Paris fashion week: top trends for spring
Giambattista Valli, Viktor & Rolf and Chloé were just three of the brands that placed a heavy emphasis on metallic effect shoes. Shiny heels lifted outfits at the bottom, providing a little spring/summer shimmer, and interplayed well with the metallic elements sprinkled across other garments.
A soft touch
This season’s shows in Paris saw a softening down of what have at times been rather strict silhouettes. In her debut show at Céline three years ago, Phoebe Philo wowed the fashion world with a collection which pared back any unnecessary detailing. This revitalized minimalism has been the dominant trend in high fashion ever since, and while it has previously grown spikes at houses like Givenchy, it had resisted ruffles. This was the season that Céline balanced out the ascetic attitude and softened their lines a little. Similar trends were present at Balenciaga where there was a gypsy flounce to the bottom of dresses, and Chloé where Claire Waight Keller blew out shoulders with soft volumes.
At Alexander McQueen, Sarah Burton created extravagant beekeeping-inspired headpieces that riffed on the honeycomb patterning present in her trousers and across beehive tiered dresses. The often experimental Turkish-British designer Hussein Chalayan showed giant sun visors with green plastic screens, one of the more striking touches in a collection which was uncharacteristically simple in its wearability. In the great showdown of the week between Dior’s Raf Simons and Hedi Slimane at Saint Laurent, the contrast between the houses was stark. Dior kept things simple with light nets tied around models’ heads. Slimane, on the other hand, went all out. Each and every model was tucked away under a giant wide-brimmed hat.
Alexis Mabille provided plenty of purple and black gingham in his Paris runway show while there were solid chessboards of the house damier at Marc Jacobs’s Louis Vuitton show. The designer mutated the pattern into acid green, chartreuse and lemon yellow before he brought back the classic camel color. Meanwhile, at Dries Van Noten, models wore luxe-grunge checks and tartans in translucent tones, the patterns interwoven with metallic threads.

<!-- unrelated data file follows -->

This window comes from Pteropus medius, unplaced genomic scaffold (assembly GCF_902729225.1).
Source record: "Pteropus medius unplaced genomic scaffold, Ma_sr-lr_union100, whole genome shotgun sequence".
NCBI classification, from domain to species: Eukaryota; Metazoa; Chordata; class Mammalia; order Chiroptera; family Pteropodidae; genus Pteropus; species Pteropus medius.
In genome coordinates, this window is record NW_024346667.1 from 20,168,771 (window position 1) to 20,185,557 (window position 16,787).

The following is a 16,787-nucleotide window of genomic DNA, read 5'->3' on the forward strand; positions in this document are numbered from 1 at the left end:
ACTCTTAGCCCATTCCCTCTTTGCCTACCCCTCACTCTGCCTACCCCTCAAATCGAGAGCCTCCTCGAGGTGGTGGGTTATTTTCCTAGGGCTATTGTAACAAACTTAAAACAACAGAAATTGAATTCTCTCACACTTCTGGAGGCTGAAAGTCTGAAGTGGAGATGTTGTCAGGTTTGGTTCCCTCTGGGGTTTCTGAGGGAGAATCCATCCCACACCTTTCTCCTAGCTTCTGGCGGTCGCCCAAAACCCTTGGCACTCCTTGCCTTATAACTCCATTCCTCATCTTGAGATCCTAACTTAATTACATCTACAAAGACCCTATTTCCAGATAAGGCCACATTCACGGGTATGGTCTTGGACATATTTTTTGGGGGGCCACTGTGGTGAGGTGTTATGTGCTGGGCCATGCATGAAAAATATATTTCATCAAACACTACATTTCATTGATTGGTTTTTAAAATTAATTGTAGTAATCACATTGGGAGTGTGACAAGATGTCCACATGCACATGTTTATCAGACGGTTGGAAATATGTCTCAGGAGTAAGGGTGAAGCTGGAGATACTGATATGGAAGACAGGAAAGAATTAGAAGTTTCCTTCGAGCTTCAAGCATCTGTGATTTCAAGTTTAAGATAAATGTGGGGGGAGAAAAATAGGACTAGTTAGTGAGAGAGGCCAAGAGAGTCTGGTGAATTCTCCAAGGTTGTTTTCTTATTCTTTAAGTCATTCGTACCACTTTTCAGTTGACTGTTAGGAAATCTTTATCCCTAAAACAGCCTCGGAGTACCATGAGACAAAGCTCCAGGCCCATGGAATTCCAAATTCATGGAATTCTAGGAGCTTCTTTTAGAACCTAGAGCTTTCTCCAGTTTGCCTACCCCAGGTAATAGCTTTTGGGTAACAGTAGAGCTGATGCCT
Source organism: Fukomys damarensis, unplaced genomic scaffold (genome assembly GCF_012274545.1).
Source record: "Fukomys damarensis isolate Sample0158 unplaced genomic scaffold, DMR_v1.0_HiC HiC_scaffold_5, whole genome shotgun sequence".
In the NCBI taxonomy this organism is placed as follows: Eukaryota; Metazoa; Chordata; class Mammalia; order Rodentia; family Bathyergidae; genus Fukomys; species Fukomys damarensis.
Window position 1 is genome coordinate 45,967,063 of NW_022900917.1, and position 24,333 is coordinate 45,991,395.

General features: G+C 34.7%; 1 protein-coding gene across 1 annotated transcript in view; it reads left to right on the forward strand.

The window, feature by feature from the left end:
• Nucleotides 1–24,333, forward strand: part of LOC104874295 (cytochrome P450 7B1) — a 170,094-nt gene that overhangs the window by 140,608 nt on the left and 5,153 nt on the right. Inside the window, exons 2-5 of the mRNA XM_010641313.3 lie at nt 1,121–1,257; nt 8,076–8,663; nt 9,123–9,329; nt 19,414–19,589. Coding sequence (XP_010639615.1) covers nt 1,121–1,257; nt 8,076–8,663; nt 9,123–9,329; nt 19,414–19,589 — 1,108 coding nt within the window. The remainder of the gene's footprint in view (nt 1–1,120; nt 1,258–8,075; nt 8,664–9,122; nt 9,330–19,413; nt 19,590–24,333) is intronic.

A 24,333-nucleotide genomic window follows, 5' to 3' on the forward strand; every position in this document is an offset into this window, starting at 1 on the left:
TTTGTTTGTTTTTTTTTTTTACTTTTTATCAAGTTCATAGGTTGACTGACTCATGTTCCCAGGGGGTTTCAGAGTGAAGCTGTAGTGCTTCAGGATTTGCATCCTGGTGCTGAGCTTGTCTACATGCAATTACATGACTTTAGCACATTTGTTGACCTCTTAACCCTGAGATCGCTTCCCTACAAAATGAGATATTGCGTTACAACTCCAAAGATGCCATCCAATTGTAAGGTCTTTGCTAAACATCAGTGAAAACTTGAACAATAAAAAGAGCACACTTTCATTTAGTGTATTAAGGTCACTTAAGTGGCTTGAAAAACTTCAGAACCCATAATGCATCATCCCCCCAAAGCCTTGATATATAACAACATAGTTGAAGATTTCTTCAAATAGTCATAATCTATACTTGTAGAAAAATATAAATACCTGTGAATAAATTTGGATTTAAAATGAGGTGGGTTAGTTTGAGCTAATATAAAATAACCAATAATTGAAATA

Giambattista Valli, Valentino, Gareth Pugh and Elie Saab all provided strong collections united by one theme, a sudden burst of crimson. As in Milan, designers showed a range of looks in white or pale tones, before releasing the color. It was a dramatic, and highly effective ruse, especially when combined with sheer or lace fabrics (as at Elie Saab).
Bold and graphic, this was camouflage that made you stand out rather than fade away. Chloé printed it across a few boxy blouses in fairly muted colors, but it was Felipe Oliveira Baptista who made it more extreme and exciting. The Portuguese designer, who also heads up Lacoste, covered his tailoring in patterns that mixed geometry with graffiti, and cut and pasted it into sharply patchworked dresses.
While this was even more predominant in New York, London, and Milan, snakeskin remained a big trend in Paris. Valentino designers Maria Grazia Chiuri and Pier Paolo Picciolisent two coats in quick succession down the runway — one a clear overcoat with studded seams, the following also clear, but striped with sumptuous sections of wild python.